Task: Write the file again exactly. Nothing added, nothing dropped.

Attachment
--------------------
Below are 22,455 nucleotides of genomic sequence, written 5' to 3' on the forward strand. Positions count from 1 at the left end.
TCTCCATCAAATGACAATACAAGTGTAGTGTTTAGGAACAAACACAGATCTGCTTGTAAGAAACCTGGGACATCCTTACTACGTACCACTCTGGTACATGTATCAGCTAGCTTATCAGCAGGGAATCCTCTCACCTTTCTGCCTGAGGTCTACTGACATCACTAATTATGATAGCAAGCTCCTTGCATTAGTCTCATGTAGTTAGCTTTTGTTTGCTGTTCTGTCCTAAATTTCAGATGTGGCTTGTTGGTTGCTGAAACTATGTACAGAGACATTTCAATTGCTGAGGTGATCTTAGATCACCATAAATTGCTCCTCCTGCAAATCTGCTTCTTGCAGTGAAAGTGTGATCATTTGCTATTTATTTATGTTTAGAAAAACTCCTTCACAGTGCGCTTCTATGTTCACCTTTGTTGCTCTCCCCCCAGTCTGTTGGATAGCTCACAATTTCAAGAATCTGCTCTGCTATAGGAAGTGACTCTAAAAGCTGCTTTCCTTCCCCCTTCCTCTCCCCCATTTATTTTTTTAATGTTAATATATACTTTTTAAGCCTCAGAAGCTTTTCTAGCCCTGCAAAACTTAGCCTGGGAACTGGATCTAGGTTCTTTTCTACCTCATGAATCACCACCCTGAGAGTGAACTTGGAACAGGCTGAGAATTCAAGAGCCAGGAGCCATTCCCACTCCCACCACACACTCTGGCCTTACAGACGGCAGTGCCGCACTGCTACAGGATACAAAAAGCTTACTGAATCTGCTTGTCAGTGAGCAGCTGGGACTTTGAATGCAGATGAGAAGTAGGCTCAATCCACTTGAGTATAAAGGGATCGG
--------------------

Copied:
Below are 22,455 nucleotides of genomic sequence, written 5' to 3' on the forward strand. Positions count from 1 at the left end.
TCTCCATCAAATGACAATACAAGTGTAGTGTTTAGGAACAAACACAGATCTGCTTGTAAGAAACCTGGGACATCCTTACTACGTACCACTCTGGTACATGTATCAGCTAGCTTATCAGCAGGGAATCCTCTCACCTTTCTGCCTGAGGTCTACTGACATCACTAATTATGATAGCAAGCTCCTTGCATTAGTCTCATGTAGTTAGCTTTTGTTTGCTGTTCTGTCCTAAATTTCAGATGTGGCTTGTTGGTTGCTGAAACTATGTACAGAGACATTTCAATTGCTGAGGTGATCTTAGATCACCATAAATTGCTCCTCCTGCAAATCTGCTTCTTGCAGTGAAAGTGTGATCATTTGCTATTTATTTATGTTTAGAAAAACTCCTTCACAGTGCGCTTCTATGTTCACCTTTGTTGCTCTCCCCCCAGTCTGTTGGATAGCTCACAATTTCAAGAATCTGCTCTGCTATAGGAAGTGACTCTAAAAGCTGCTTTCCTTCCCCCTTCCTCTCCCCCATTTATTTTTTTAATGTTAATATATACTTTTTAAGCCTCAGAAGCTTTTCTAGCCCTGCAAAACTTAGCCTGGGAACTGGATCTAGGTTCTTTTCTACCTCATGAATCACCACCCTGAGAGTGAACTTGGAACAGGCTGAGAATTCAAGAGCCAGGAGCCATTCCCACTCCCACCACACACTCTGGCCTTACAGACGGCAGTGCCGCACTGCTACAGGATACAAAAAGCTTACTGAATCTGCTTGTCAGTGAGCAGCTGGGACTTTGAATGCAGATGAGAAGTAGGCTCAATCCACTTGAGTATAAAGGGATCGG